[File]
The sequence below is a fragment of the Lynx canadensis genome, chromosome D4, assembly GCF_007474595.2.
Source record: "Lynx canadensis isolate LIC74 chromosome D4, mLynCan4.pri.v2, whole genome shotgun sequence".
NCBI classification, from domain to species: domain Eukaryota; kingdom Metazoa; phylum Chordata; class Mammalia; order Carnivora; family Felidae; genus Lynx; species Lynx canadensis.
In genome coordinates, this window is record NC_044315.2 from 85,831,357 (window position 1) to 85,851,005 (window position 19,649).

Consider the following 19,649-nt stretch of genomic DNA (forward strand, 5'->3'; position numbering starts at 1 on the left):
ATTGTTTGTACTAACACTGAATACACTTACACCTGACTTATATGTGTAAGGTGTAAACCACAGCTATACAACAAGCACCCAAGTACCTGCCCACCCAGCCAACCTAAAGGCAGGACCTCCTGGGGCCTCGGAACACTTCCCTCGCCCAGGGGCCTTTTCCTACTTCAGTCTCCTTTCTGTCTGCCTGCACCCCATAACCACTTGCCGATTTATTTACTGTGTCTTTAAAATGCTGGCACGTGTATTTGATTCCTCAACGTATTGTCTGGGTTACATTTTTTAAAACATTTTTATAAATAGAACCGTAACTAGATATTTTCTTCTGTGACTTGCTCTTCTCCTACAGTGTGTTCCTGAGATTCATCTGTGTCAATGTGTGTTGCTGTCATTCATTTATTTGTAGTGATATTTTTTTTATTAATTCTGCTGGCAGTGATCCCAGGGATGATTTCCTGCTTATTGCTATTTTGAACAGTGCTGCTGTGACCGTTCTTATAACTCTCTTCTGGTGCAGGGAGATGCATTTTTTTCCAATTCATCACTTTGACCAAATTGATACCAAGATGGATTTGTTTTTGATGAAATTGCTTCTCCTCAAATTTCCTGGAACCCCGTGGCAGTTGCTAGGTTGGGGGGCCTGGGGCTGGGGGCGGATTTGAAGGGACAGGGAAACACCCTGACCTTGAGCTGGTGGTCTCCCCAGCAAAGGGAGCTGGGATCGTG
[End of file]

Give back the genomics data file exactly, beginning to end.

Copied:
The sequence below is a fragment of the Lynx canadensis genome, chromosome D4, assembly GCF_007474595.2.
Source record: "Lynx canadensis isolate LIC74 chromosome D4, mLynCan4.pri.v2, whole genome shotgun sequence".
NCBI classification, from domain to species: domain Eukaryota; kingdom Metazoa; phylum Chordata; class Mammalia; order Carnivora; family Felidae; genus Lynx; species Lynx canadensis.
In genome coordinates, this window is record NC_044315.2 from 85,831,357 (window position 1) to 85,851,005 (window position 19,649).

Consider the following 19,649-nt stretch of genomic DNA (forward strand, 5'->3'; position numbering starts at 1 on the left):
ATTGTTTGTACTAACACTGAATACACTTACACCTGACTTATATGTGTAAGGTGTAAACCACAGCTATACAACAAGCACCCAAGTACCTGCCCACCCAGCCAACCTAAAGGCAGGACCTCCTGGGGCCTCGGAACACTTCCCTCGCCCAGGGGCCTTTTCCTACTTCAGTCTCCTTTCTGTCTGCCTGCACCCCATAACCACTTGCCGATTTATTTACTGTGTCTTTAAAATGCTGGCACGTGTATTTGATTCCTCAACGTATTGTCTGGGTTACATTTTTTAAAACATTTTTATAAATAGAACCGTAACTAGATATTTTCTTCTGTGACTTGCTCTTCTCCTACAGTGTGTTCCTGAGATTCATCTGTGTCAATGTGTGTTGCTGTCATTCATTTATTTGTAGTGATATTTTTTTTATTAATTCTGCTGGCAGTGATCCCAGGGATGATTTCCTGCTTATTGCTATTTTGAACAGTGCTGCTGTGACCGTTCTTATAACTCTCTTCTGGTGCAGGGAGATGCATTTTTTTCCAATTCATCACTTTGACCAAATTGATACCAAGATGGATTTGTTTTTGATGAAATTGCTTCTCCTCAAATTTCCTGGAACCCCGTGGCAGTTGCTAGGTTGGGGGGCCTGGGGCTGGGGGCGGATTTGAAGGGACAGGGAAACACCCTGACCTTGAGCTGGTGGTCTCCCCAGCAAAGGGAGCTGGGATCGTG